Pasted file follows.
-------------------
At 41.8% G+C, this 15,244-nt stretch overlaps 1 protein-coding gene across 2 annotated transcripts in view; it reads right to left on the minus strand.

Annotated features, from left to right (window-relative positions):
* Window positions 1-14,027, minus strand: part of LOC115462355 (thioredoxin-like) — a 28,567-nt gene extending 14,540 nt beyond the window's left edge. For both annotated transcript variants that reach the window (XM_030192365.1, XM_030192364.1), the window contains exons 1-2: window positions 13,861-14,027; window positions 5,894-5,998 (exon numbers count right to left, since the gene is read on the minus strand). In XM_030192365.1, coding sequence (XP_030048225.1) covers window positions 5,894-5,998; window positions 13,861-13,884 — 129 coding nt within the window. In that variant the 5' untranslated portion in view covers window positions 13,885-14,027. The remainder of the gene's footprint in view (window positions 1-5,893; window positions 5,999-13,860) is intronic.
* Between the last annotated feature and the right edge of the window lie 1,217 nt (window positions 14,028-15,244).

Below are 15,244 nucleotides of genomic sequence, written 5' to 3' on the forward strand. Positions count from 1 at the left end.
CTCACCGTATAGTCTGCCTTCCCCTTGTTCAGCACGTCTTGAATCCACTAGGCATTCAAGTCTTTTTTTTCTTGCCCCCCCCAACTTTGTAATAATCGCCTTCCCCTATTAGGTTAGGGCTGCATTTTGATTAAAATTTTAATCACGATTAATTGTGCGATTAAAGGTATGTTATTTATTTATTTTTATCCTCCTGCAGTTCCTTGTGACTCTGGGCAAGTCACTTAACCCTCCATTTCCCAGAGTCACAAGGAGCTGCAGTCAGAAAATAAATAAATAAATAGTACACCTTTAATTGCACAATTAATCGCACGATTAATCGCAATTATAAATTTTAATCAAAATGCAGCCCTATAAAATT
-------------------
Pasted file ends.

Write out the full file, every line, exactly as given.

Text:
At 41.8% G+C, this 15,244-nt stretch overlaps 1 protein-coding gene across 2 annotated transcripts in view; it reads right to left on the minus strand.

Annotated features, from left to right (window-relative positions):
* Window positions 1-14,027, minus strand: part of LOC115462355 (thioredoxin-like) — a 28,567-nt gene extending 14,540 nt beyond the window's left edge. For both annotated transcript variants that reach the window (XM_030192365.1, XM_030192364.1), the window contains exons 1-2: window positions 13,861-14,027; window positions 5,894-5,998 (exon numbers count right to left, since the gene is read on the minus strand). In XM_030192365.1, coding sequence (XP_030048225.1) covers window positions 5,894-5,998; window positions 13,861-13,884 — 129 coding nt within the window. In that variant the 5' untranslated portion in view covers window positions 13,885-14,027. The remainder of the gene's footprint in view (window positions 1-5,893; window positions 5,999-13,860) is intronic.
* Between the last annotated feature and the right edge of the window lie 1,217 nt (window positions 14,028-15,244).

Below are 15,244 nucleotides of genomic sequence, written 5' to 3' on the forward strand. Positions count from 1 at the left end.
CTCACCGTATAGTCTGCCTTCCCCTTGTTCAGCACGTCTTGAATCCACTAGGCATTCAAGTCTTTTTTTTCTTGCCCCCCCCAACTTTGTAATAATCGCCTTCCCCTATTAGGTTAGGGCTGCATTTTGATTAAAATTTTAATCACGATTAATTGTGCGATTAAAGGTATGTTATTTATTTATTTTTATCCTCCTGCAGTTCCTTGTGACTCTGGGCAAGTCACTTAACCCTCCATTTCCCAGAGTCACAAGGAGCTGCAGTCAGAAAATAAATAAATAAATAGTACACCTTTAATTGCACAATTAATCGCACGATTAATCGCAATTATAAATTTTAATCAAAATGCAGCCCTATAAAATT